Why? Today I was privileged to attend the final afternoon of the Women’s Entrepreneurship Workshop put on by the Diocese of Khartoum. The title of the workshop was Starting My Own Small Business employing the verse from Nehemiah 2:17 “Let us rebuild the broken walls.”
I arrived a little after noon, while breakfast was still being eaten. I was informed that the participants came from four other dioceses other than Khartoum; Port Sudan, Malakal, Elobeid and Kadguli. Another group participating was from the Cathedral in Khartoum, yet another was made up of sister churches and the community.
Throughout the meeting, prayer was woven into the meeting, whether with bowed heads or singing or drama. I smiled, when due to having eaten and then the power being cut, there was a tendency to find heads dipping. Then I laughed when I learned that anyone individual spotted nodding all the women rose and did clapping and singing to wake everyone up.
The facilitators were Mama Darias Kwaje Misaka and Harriet Baka Nathan, two great women working to train and support women throughout the Province of Sudan.
Since most of the ending presentations were in Arabic (sessions were split between that and English) I had an opportunity to glance around at the walls.
The Course Objectives were displayed front and center: 1) to equip women with knowledge and skills to engage in some form of self-employment, 2) to create awareness of their own qualities and latent skills which could help them to adapt to an entrepreneurial mindset, 3) to launch their own small business, and finally, 4) to help the participants understand that they must develop attitudes conducive to generating independent initiatives using inherent skills to build livelihoods for themselves.
The newsprint listing their expectations stated: have a good experience, learn new skills, learn how to start a business, time management, and the ability to teach others.
Their fears were: that they would not over come laziness, the fear of failure, the government policies that not allow them to succeed, an inability to understand, and the fear of the unknown.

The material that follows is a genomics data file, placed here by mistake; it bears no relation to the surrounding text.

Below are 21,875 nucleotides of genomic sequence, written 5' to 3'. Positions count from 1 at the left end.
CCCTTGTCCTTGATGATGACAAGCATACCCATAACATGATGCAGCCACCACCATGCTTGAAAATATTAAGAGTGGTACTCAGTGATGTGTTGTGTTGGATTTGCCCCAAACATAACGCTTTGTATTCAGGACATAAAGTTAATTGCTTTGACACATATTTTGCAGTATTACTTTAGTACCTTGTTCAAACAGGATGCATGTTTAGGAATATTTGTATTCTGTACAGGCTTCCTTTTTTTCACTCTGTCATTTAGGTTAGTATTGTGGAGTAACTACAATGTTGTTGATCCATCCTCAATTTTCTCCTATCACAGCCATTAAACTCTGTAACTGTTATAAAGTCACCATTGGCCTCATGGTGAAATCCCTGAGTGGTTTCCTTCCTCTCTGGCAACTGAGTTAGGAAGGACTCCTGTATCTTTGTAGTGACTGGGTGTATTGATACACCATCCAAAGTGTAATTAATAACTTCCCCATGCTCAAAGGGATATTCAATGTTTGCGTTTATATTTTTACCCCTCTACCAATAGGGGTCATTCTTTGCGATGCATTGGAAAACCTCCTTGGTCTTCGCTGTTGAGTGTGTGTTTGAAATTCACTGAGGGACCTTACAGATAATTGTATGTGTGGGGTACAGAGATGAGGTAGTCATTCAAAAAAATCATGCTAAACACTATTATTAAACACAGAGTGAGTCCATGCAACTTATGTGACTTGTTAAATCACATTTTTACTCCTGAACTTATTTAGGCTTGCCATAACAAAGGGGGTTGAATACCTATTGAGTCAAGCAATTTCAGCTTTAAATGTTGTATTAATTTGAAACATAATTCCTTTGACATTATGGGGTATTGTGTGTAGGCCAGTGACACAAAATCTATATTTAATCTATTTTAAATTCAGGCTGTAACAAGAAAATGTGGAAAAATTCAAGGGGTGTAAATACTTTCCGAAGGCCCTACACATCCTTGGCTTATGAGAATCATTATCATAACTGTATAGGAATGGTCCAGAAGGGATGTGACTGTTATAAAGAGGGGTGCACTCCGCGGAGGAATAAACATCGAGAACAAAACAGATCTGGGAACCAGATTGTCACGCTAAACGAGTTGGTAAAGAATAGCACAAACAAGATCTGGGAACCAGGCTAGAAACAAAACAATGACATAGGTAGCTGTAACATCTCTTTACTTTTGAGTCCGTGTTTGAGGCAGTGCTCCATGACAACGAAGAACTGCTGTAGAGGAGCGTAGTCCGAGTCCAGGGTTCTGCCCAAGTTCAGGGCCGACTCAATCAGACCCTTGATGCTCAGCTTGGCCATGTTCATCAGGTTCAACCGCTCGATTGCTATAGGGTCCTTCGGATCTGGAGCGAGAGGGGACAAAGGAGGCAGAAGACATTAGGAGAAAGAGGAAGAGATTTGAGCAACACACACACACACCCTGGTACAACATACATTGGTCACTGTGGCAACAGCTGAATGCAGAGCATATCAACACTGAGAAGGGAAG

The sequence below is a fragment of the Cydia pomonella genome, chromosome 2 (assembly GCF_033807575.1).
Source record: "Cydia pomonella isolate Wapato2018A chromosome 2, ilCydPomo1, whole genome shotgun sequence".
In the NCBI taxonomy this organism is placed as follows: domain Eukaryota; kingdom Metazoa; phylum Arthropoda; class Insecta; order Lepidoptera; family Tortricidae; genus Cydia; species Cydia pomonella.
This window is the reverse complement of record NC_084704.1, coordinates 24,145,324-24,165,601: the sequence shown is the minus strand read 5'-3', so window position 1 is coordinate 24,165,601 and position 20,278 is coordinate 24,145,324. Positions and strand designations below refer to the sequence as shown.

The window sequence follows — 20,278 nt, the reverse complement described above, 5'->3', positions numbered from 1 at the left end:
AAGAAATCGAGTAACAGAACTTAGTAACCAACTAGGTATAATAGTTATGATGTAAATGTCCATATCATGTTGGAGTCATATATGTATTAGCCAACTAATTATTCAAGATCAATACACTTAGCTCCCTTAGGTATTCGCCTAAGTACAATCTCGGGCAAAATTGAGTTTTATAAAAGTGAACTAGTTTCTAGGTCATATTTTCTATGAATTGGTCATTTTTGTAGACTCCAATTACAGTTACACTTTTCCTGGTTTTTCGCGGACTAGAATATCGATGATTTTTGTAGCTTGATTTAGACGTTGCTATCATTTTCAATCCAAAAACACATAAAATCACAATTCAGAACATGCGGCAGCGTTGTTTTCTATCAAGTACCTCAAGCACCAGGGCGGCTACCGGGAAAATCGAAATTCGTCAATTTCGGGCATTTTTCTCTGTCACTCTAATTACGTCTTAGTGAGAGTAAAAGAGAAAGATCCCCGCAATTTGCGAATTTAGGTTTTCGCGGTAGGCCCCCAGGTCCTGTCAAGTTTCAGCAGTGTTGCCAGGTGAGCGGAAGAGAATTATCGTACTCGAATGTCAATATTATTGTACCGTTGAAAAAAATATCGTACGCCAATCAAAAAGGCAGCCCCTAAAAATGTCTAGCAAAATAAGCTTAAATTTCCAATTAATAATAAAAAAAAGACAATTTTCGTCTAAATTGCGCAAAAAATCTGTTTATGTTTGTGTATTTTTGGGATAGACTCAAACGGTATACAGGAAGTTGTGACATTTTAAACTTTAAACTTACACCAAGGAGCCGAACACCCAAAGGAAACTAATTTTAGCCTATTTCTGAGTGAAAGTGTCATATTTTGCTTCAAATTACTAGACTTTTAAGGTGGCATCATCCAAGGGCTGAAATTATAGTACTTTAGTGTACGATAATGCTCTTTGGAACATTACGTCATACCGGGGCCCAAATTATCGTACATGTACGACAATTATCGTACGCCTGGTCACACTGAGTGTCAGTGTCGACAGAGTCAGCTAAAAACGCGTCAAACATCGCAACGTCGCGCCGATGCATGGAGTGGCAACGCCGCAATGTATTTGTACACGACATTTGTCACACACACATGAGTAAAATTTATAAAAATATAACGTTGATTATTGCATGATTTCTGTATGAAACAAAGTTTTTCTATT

I was asked to share my knowledge of technology, the internet and e-business. Do not laugh, Gary and Kathryn. Everyone listened as I spoke first and then the translator. Words like “Google” and “internet” translate the same. Everyone took notes.
Their final task of the conference was to define a group Project or Small Business and to develop a plan highlighting the goal, objectives, activities, responsibilities, time frame and budget. They worked in teams.
As they went about finding places to meet, I was struck by how quietly they were working, especially the group of ten from the Khartoum Diocese.
Women were speaking softly and letting each other speak. Unbelievable.
Even though it was very hot, they continued discussing and planning. I cannot assist anyone. They are planning in Arabic.
At 3:30 PM the wrap-it-up warning sounded, using a very large and loud bell. Diocesan Convention could use one of these bells along with a judicious bell ringer.
Here are the groups and their projects.
Group One – Province – Eradicate Illiteracy around the Cathedral
Group Two - Dioceses – Find Solutions to Tribal Violence
Group Three – Sister Churches and Community – Small Business Specializing in knitted work and design
Group Four – Khartoum Diocese – Training of Small Skills of self-reliance
Group Five – Trainers Facilitators – Reduce Poverty in their specific region.
Prevalent in each of the proposals was the partnering with the Mothers Unions throughout Sudan and financial support from other Non-Government Organizations (NGO’s).
At the end of the presentations, the conference wrapped up by cleaning up the room and heading out for tea. Or so I thought.
At the end of each of these training conferences, certificates are awarded to each participant. These are handed out by representatives from the Provincial Staff (Rev. Deng), the Diocesan Staff (Rev. Musa), the Mothers Union Leader from the Khartoum Diocese, and other honored guests. Turned out I was an honored guest.
The Rev. Daniel Deng Anhiany. a colleague at the Provinccial office, had opened the conference and was slated to close it with prayer. However, in between there was singing, drama skitsdancing, and speeches. Turned out I was given the opportunity to speak. It was only one of two in English. The Diocesan Bishop’s Commissioner, The Rev. Daniel Musa, translated for me the rest of the time. (That's him in the birhgt shirt and pants.)
Right before the certificates were awarded, presents were passed out to the hosting staff, Mamma Darias, Harriet Baka, and me. (You remember how much I love presents.)
At the end of the ceremony, came dinner.
Chicken from the Delmarva Peninsula.